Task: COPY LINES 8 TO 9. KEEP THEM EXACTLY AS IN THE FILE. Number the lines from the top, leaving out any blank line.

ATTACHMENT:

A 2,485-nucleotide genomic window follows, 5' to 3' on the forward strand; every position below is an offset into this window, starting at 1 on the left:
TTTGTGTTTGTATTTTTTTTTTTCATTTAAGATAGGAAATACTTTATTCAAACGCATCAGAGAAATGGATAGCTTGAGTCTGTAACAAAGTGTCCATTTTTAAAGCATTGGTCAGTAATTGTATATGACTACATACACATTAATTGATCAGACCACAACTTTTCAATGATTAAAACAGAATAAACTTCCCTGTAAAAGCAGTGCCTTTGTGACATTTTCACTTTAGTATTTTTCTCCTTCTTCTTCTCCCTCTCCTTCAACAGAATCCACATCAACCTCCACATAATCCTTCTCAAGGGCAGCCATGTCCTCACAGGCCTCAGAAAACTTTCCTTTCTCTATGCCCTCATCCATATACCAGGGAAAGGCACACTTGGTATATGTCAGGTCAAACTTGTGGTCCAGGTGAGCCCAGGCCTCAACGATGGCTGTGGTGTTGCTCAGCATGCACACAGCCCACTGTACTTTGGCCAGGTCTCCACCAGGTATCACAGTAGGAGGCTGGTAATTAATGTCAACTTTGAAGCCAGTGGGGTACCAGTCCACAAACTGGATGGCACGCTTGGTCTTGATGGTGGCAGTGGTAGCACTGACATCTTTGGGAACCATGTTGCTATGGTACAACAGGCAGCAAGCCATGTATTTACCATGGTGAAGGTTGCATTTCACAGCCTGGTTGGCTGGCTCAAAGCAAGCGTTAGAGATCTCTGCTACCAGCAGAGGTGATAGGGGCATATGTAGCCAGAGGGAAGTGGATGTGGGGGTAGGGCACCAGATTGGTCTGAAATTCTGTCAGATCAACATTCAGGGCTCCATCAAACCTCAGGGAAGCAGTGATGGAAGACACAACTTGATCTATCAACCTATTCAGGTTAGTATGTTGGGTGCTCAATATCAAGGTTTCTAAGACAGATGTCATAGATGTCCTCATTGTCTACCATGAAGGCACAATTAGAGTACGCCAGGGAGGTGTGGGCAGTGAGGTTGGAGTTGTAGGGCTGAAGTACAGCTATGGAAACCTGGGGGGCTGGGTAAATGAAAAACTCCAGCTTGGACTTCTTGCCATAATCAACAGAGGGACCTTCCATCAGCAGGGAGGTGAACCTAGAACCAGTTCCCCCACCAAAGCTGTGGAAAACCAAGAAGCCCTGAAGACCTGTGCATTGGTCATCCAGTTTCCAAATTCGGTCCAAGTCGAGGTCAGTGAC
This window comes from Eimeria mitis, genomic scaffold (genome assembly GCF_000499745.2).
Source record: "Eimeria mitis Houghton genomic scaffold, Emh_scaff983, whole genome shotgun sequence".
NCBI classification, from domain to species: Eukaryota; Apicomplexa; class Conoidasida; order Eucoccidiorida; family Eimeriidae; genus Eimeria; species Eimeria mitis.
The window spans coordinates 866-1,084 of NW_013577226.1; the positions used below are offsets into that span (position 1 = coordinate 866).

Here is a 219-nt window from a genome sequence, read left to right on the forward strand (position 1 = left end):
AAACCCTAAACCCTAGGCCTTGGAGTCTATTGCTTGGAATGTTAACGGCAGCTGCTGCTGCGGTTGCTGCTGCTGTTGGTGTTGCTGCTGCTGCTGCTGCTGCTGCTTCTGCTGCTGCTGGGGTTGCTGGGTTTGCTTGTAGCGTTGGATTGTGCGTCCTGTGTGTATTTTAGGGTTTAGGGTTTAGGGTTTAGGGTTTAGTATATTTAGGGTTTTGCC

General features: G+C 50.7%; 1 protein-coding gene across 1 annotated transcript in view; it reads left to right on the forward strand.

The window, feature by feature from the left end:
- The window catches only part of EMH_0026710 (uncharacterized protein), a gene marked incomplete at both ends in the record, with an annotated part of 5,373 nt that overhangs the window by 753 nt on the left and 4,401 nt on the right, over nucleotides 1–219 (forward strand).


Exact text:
AAACCCTAAACCCTAGGCCTTGGAGTCTATTGCTTGGAATGTTAACGGCAGCTGCTGCTGCGGTTGCTGCTGCTGTTGGTGTTGCTGCTGCTGCTGCTGCTGCTGCTTCTGCTGCTGCTGGGGTTGCTGGGTTTGCTTGTAGCGTTGGATTGTGCGTCCTGTGTGTATTTTAGGGTTTAGGGTTTAGGGTTTAGGGTTTAGTATATTTAGGGTTTTGCC

General features: G+C 50.7%; 1 protein-coding gene across 1 annotated transcript in view; it reads left to right on the forward strand.